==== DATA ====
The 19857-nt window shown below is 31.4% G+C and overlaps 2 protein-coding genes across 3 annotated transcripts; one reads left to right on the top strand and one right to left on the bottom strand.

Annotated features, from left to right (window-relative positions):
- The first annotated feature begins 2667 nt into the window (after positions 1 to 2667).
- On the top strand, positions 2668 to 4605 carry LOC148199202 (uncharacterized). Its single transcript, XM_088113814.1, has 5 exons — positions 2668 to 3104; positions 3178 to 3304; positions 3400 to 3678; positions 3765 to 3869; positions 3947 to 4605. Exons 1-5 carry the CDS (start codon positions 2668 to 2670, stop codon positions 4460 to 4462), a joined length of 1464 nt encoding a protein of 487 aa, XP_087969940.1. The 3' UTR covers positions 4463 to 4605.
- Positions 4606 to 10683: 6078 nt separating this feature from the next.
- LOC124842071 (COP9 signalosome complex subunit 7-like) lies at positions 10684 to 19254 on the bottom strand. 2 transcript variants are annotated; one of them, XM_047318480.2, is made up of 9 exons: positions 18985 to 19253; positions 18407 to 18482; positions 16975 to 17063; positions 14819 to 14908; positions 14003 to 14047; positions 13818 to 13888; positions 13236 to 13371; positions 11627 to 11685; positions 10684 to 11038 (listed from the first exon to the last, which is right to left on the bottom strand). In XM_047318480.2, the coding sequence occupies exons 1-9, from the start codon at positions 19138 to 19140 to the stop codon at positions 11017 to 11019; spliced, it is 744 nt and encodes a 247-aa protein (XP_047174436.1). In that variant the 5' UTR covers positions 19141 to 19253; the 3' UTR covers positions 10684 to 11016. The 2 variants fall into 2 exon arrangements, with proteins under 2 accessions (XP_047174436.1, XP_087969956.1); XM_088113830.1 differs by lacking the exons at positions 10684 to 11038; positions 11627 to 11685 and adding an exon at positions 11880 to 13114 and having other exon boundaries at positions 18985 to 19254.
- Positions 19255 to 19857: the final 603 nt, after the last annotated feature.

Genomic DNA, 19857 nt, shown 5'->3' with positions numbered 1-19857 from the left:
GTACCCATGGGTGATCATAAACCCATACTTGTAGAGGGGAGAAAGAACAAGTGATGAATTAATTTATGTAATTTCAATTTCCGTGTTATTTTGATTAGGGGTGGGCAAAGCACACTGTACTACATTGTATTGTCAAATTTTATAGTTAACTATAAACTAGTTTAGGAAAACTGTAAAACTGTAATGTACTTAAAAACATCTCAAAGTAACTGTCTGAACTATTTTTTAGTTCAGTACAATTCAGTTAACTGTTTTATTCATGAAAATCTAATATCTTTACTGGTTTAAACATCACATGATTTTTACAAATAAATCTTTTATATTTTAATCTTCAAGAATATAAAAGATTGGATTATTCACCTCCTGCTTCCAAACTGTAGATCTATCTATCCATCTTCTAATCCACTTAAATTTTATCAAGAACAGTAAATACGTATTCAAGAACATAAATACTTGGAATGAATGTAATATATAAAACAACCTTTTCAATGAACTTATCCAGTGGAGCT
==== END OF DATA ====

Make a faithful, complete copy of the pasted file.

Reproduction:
The 19857-nt window shown below is 31.4% G+C and overlaps 2 protein-coding genes across 3 annotated transcripts; one reads left to right on the top strand and one right to left on the bottom strand.

Annotated features, from left to right (window-relative positions):
- The first annotated feature begins 2667 nt into the window (after positions 1 to 2667).
- On the top strand, positions 2668 to 4605 carry LOC148199202 (uncharacterized). Its single transcript, XM_088113814.1, has 5 exons — positions 2668 to 3104; positions 3178 to 3304; positions 3400 to 3678; positions 3765 to 3869; positions 3947 to 4605. Exons 1-5 carry the CDS (start codon positions 2668 to 2670, stop codon positions 4460 to 4462), a joined length of 1464 nt encoding a protein of 487 aa, XP_087969940.1. The 3' UTR covers positions 4463 to 4605.
- Positions 4606 to 10683: 6078 nt separating this feature from the next.
- LOC124842071 (COP9 signalosome complex subunit 7-like) lies at positions 10684 to 19254 on the bottom strand. 2 transcript variants are annotated; one of them, XM_047318480.2, is made up of 9 exons: positions 18985 to 19253; positions 18407 to 18482; positions 16975 to 17063; positions 14819 to 14908; positions 14003 to 14047; positions 13818 to 13888; positions 13236 to 13371; positions 11627 to 11685; positions 10684 to 11038 (listed from the first exon to the last, which is right to left on the bottom strand). In XM_047318480.2, the coding sequence occupies exons 1-9, from the start codon at positions 19138 to 19140 to the stop codon at positions 11017 to 11019; spliced, it is 744 nt and encodes a 247-aa protein (XP_047174436.1). In that variant the 5' UTR covers positions 19141 to 19253; the 3' UTR covers positions 10684 to 11016. The 2 variants fall into 2 exon arrangements, with proteins under 2 accessions (XP_047174436.1, XP_087969956.1); XM_088113830.1 differs by lacking the exons at positions 10684 to 11038; positions 11627 to 11685 and adding an exon at positions 11880 to 13114 and having other exon boundaries at positions 18985 to 19254.
- Positions 19255 to 19857: the final 603 nt, after the last annotated feature.

Genomic DNA, 19857 nt, shown 5'->3' with positions numbered 1-19857 from the left:
GTACCCATGGGTGATCATAAACCCATACTTGTAGAGGGGAGAAAGAACAAGTGATGAATTAATTTATGTAATTTCAATTTCCGTGTTATTTTGATTAGGGGTGGGCAAAGCACACTGTACTACATTGTATTGTCAAATTTTATAGTTAACTATAAACTAGTTTAGGAAAACTGTAAAACTGTAATGTACTTAAAAACATCTCAAAGTAACTGTCTGAACTATTTTTTAGTTCAGTACAATTCAGTTAACTGTTTTATTCATGAAAATCTAATATCTTTACTGGTTTAAACATCACATGATTTTTACAAATAAATCTTTTATATTTTAATCTTCAAGAATATAAAAGATTGGATTATTCACCTCCTGCTTCCAAACTGTAGATCTATCTATCCATCTTCTAATCCACTTAAATTTTATCAAGAACAGTAAATACGTATTCAAGAACATAAATACTTGGAATGAATGTAATATATAAAACAACCTTTTCAATGAACTTATCCAGTGGAGCT